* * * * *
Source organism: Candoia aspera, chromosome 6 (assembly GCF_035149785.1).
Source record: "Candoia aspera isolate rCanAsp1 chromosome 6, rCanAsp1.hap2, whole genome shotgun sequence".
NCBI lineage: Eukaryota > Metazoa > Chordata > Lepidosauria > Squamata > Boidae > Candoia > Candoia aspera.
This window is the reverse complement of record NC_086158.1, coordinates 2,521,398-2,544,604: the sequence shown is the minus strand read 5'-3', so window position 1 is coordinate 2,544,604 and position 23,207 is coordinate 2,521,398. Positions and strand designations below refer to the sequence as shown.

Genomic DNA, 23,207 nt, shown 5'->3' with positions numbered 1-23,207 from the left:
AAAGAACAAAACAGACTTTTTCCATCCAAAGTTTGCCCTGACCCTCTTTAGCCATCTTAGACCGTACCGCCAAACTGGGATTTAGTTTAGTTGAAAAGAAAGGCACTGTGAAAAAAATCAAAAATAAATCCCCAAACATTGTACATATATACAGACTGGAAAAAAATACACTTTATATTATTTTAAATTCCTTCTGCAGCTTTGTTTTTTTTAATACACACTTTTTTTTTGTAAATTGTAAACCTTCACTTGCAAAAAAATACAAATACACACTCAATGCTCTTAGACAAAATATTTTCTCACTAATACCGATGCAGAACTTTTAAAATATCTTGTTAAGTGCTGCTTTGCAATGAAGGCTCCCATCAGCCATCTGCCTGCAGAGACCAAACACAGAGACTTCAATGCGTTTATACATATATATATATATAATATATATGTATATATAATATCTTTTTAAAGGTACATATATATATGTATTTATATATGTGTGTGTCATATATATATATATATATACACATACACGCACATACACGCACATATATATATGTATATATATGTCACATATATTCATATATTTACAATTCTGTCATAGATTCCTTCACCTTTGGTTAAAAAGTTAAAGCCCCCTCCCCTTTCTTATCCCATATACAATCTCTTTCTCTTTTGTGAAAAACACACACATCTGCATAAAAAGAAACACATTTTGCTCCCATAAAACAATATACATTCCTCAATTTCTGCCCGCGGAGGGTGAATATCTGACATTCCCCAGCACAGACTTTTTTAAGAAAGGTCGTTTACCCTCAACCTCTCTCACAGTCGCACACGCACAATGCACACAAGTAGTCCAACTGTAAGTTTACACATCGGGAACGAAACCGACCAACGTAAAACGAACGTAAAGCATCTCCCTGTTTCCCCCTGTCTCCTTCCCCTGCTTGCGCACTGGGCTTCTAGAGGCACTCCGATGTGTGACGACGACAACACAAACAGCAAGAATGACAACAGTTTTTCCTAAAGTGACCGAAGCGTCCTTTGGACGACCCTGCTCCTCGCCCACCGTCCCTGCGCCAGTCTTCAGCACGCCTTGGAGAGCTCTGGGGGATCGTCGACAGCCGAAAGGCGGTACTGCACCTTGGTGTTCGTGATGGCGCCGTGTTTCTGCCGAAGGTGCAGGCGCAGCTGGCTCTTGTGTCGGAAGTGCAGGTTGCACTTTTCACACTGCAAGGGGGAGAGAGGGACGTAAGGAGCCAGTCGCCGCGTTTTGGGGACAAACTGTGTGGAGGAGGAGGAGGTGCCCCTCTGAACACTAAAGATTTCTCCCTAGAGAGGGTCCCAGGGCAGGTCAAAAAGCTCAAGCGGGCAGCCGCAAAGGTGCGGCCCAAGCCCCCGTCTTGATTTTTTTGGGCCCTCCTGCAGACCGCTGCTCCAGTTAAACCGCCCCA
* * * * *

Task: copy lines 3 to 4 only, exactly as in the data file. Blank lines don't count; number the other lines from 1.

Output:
NCBI lineage: Eukaryota > Metazoa > Chordata > Lepidosauria > Squamata > Boidae > Candoia > Candoia aspera.
This window is the reverse complement of record NC_086158.1, coordinates 2,521,398-2,544,604: the sequence shown is the minus strand read 5'-3', so window position 1 is coordinate 2,544,604 and position 23,207 is coordinate 2,521,398. Positions and strand designations below refer to the sequence as shown.